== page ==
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    Luctor et emergo Ezra's Avatar
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    Default Arguments Against Kant's Formula of Universal Law

    Kant's Formula of Universal Law



    ·Objection #1: Other wrong maxims remain untouched by Kant’s theory e.g. ‘use violence when it benefits me’


    ·Objection #2: parasitism is often acceptable e.g. in the case of ‘only buy second-hand books’, and often obligatory e.g. in the case of ‘don’t accept bribes’


    ·Objection #3: some universalisable maxims do not suit the real world – elaboration of principles often leads to bad maxims

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    Luctor et emergo Ezra's Avatar
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    This really is a kind of "get involved" opening post - either elaborate on what I've said, or challenge it, and I'll develop it further.

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    Senior Member reason's Avatar
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    Only buying second hand books is not parasitism. And not accepting bribes is the opposite of parasitism. I have no particular love for Kant's ethics (though I happen to think them good rules of thumb), but parasitism is soemthing entirely different to what you suppose.
    A criticism that can be brought against everything ought not to be brought against anything.

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    DoubleplusUngoodNonperson
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    I don't think Kant would say objection 1 is applicable to get Cat. Imper. (CI, let's shorten it) nor conducive to moral action - violence could never be universally enacted and still yield a good, safe world....

    In fact, If I understand Kant's CI properly (I'm still studying it), only pascifism would be the moral way to live (if you took it seriously, but no one really takes Kant that seriously IMO, only religion has that power it seems)


    Obj 3 is right on though. If we took the CI seriously and incorperated it into our behavior (even everyone at once), people would be doing all sorts of unreasonable shit that, in theory to the CI, makes perfect sense. I think the best example I've read is if a known serial killer asks you where his pray is, you can't lie or misdirect him".. (or actually, again, maybe pascifism is the moral choice here - do nothing, say nothing - say "I don't know" or "I won't tell you")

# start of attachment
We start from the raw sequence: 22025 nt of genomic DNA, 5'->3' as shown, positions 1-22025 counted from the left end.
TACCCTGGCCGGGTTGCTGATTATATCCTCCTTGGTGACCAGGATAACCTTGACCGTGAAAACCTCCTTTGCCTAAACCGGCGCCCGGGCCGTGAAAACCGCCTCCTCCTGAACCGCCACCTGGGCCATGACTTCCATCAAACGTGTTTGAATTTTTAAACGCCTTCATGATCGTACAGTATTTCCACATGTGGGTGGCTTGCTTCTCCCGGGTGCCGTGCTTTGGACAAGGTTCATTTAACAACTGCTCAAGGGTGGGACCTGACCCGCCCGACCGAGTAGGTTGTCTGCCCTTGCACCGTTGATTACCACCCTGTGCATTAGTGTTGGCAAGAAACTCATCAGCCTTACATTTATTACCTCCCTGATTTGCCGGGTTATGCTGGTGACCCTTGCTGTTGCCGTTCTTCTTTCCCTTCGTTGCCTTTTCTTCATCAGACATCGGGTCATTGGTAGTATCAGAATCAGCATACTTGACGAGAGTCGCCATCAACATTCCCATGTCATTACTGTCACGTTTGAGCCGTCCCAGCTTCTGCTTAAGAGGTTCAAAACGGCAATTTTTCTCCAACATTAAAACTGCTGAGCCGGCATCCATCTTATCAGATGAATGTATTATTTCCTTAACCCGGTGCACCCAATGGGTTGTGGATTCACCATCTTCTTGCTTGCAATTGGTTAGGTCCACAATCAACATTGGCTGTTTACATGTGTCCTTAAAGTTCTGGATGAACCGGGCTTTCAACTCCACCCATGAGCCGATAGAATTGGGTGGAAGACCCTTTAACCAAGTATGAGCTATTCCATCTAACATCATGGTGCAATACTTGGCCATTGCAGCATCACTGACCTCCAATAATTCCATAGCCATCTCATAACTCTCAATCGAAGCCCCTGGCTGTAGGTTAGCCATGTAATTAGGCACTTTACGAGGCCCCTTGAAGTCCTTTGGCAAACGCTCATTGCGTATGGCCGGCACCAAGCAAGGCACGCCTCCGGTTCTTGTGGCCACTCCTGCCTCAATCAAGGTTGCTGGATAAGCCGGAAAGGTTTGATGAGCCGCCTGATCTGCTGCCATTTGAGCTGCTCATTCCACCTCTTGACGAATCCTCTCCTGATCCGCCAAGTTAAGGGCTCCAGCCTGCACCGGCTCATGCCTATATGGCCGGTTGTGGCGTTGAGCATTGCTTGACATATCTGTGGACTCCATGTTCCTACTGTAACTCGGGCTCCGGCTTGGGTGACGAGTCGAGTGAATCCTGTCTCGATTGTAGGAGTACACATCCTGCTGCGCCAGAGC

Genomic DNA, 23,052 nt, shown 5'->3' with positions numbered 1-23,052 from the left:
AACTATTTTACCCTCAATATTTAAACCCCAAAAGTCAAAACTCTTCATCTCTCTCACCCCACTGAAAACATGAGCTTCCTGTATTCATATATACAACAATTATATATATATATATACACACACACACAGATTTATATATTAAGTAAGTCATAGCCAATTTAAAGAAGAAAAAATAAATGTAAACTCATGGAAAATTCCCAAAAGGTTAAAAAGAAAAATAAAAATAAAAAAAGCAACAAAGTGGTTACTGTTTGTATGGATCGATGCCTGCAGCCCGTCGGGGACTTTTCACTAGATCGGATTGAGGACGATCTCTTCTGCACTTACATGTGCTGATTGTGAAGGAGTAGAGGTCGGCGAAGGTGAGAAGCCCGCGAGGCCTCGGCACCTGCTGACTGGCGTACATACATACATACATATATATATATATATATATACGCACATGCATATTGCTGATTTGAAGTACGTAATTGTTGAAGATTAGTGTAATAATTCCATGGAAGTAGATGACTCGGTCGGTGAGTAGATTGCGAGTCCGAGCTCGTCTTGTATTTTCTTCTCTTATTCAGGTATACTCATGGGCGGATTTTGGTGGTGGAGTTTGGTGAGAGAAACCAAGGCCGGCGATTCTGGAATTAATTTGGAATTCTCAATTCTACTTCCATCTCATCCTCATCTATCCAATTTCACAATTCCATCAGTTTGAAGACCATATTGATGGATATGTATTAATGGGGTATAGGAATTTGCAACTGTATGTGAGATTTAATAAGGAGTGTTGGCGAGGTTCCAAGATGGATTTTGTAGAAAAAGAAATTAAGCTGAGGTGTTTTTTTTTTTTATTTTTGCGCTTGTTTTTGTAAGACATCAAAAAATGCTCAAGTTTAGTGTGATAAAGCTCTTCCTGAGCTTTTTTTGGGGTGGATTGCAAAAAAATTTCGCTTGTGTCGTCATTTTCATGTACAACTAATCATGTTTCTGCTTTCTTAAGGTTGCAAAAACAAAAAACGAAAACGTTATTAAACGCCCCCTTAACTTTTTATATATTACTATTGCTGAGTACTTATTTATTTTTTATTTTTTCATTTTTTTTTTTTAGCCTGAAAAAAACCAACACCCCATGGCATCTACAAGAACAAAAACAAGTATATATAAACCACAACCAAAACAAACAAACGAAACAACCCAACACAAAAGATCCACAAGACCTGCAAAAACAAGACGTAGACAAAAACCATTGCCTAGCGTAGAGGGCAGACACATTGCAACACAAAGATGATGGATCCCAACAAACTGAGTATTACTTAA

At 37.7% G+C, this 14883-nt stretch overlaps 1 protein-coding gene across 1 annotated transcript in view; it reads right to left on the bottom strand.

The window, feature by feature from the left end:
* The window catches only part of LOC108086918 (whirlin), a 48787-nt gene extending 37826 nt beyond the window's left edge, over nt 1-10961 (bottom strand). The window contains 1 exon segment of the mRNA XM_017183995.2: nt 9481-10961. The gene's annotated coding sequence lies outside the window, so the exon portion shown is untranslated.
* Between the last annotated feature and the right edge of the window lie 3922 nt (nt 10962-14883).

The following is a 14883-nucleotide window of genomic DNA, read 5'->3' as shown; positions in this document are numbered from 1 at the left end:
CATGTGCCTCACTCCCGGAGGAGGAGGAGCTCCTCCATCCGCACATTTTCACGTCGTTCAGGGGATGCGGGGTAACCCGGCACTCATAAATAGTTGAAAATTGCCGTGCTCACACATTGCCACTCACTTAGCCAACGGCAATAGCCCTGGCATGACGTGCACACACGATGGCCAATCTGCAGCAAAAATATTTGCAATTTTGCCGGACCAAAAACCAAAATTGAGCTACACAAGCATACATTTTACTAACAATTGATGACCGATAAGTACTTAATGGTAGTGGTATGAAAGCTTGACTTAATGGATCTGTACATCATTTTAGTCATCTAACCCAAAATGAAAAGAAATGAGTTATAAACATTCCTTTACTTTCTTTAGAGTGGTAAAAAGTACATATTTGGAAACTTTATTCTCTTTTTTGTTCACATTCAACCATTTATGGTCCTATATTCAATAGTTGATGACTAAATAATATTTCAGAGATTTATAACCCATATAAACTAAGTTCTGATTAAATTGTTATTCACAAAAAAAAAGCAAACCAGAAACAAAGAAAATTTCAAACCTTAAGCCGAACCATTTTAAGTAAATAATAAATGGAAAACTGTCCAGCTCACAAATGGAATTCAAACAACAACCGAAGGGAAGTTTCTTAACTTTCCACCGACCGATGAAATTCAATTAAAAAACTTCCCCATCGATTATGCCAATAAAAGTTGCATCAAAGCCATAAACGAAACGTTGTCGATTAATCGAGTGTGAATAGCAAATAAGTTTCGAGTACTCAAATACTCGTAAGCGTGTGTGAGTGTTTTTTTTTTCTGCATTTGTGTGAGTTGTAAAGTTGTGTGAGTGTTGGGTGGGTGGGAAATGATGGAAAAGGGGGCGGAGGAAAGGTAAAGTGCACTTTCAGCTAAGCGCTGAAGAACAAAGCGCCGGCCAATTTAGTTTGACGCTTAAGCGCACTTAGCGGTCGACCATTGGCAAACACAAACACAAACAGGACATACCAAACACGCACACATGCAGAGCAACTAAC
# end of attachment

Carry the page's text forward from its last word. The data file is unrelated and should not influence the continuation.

In fact, Kant leads us into a lot of "do nothing" imperatives if you think about it.


    Huge, HUGE problems with kant!! but I love it

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    Luctor et emergo Ezra's Avatar
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    Quote Originally Posted by reason View Post
    Only buying second hand books is not parasitism. And not accepting bribes is the opposite of parasitism. I have no particular love for Kant's ethics (though I happen to think them good rules of thumb), but parasitism is soemthing entirely different to what you suppose.
    Apologies. That point was poorly explained. (I've actually misunderstood how bribery even comes into Kant at this point.) Allow me to elaborate.

    Kant would argue that parasitism is wrong, since he is against actions which rely on others acting differently from oneself (he would have to be, in order for the CI to work); however, parasitism is based on acting differently from others. The point is, though, that while only buying second-hand books does not seem a bad action in itself, it would have to be if we take what Kant says to be true. But it seems ridiculous to say that only buying second-hand books is wrong.

    One might reply that if everyone followed this maxim, there would be no second-hand books to buy, and so is wrong. But still, one is left feeling at odds with an action which we deem to be essentially amoral being called immoral. In this way, Kant's formula is counterintuitive, and no one likes that which doesn't take into account how human beings act (this is why no one likes ENTJs - they don't take anyone's feelings into account ; in an organisation, they make the decisions no one wants to make but which everyone wants to judge people for making).

    Quote Originally Posted by nozflubber View Post
    I don't think Kant would say objection 1 is applicable to get Cat. Imper. (CI, let's shorten it) nor conducive to moral action - violence could never be universally enacted and still yield a good, safe world....
    The point is, of course Kant would agree, but his formula does not account for this, and so he is forced to disagree. Unless, of course, he reformulates his argument to include it.

    In fact, If I understand Kant's CI properly (I'm still studying it), only pascifism would be the moral way to live (if you took it seriously, but no one really takes Kant that seriously IMO, only religion has that power it seems)
    What about Kantians? I'm pretty sure they take Kant seriously.

    I think the best example I've read is if a known serial killer asks you where his pray is, you can't lie or misdirect him".. (or actually, again, maybe pascifism is the moral choice here - do nothing, say nothing - say "I don't know" or "I won't tell you")
    Apparently Kant would actually happily adopt that.

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